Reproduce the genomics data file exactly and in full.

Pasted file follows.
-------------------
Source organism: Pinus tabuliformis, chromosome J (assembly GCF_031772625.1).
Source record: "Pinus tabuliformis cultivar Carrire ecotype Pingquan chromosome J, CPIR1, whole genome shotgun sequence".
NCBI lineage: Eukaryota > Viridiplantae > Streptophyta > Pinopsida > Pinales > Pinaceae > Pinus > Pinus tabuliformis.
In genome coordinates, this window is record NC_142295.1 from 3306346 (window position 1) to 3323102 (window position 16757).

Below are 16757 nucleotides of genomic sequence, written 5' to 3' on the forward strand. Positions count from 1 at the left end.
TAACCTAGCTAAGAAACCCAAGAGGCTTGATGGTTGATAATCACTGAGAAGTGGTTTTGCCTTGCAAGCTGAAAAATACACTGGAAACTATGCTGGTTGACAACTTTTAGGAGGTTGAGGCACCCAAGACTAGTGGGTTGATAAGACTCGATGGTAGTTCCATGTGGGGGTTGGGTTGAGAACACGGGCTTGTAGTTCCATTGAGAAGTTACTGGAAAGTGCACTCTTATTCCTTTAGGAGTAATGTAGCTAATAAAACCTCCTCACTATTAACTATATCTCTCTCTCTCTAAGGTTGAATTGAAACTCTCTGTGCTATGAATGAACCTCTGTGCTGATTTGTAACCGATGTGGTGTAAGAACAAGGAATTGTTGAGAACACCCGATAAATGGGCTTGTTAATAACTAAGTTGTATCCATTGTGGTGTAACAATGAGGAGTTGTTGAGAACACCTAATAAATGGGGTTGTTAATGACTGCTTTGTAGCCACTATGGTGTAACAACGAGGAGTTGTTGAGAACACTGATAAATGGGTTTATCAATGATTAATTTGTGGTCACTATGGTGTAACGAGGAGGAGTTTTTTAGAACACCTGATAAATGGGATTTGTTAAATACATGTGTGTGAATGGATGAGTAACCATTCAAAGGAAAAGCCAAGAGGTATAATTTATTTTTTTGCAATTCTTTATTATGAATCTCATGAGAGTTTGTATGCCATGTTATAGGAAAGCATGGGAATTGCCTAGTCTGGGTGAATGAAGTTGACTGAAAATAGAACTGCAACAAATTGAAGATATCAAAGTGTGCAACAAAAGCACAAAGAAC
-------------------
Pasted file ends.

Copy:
Source organism: Pinus tabuliformis, chromosome J (assembly GCF_031772625.1).
Source record: "Pinus tabuliformis cultivar Carrire ecotype Pingquan chromosome J, CPIR1, whole genome shotgun sequence".
NCBI lineage: Eukaryota > Viridiplantae > Streptophyta > Pinopsida > Pinales > Pinaceae > Pinus > Pinus tabuliformis.
In genome coordinates, this window is record NC_142295.1 from 3306346 (window position 1) to 3323102 (window position 16757).

Below are 16757 nucleotides of genomic sequence, written 5' to 3' on the forward strand. Positions count from 1 at the left end.
TAACCTAGCTAAGAAACCCAAGAGGCTTGATGGTTGATAATCACTGAGAAGTGGTTTTGCCTTGCAAGCTGAAAAATACACTGGAAACTATGCTGGTTGACAACTTTTAGGAGGTTGAGGCACCCAAGACTAGTGGGTTGATAAGACTCGATGGTAGTTCCATGTGGGGGTTGGGTTGAGAACACGGGCTTGTAGTTCCATTGAGAAGTTACTGGAAAGTGCACTCTTATTCCTTTAGGAGTAATGTAGCTAATAAAACCTCCTCACTATTAACTATATCTCTCTCTCTCTAAGGTTGAATTGAAACTCTCTGTGCTATGAATGAACCTCTGTGCTGATTTGTAACCGATGTGGTGTAAGAACAAGGAATTGTTGAGAACACCCGATAAATGGGCTTGTTAATAACTAAGTTGTATCCATTGTGGTGTAACAATGAGGAGTTGTTGAGAACACCTAATAAATGGGGTTGTTAATGACTGCTTTGTAGCCACTATGGTGTAACAACGAGGAGTTGTTGAGAACACTGATAAATGGGTTTATCAATGATTAATTTGTGGTCACTATGGTGTAACGAGGAGGAGTTTTTTAGAACACCTGATAAATGGGATTTGTTAAATACATGTGTGTGAATGGATGAGTAACCATTCAAAGGAAAAGCCAAGAGGTATAATTTATTTTTTTGCAATTCTTTATTATGAATCTCATGAGAGTTTGTATGCCATGTTATAGGAAAGCATGGGAATTGCCTAGTCTGGGTGAATGAAGTTGACTGAAAATAGAACTGCAACAAATTGAAGATATCAAAGTGTGCAACAAAAGCACAAAGAAC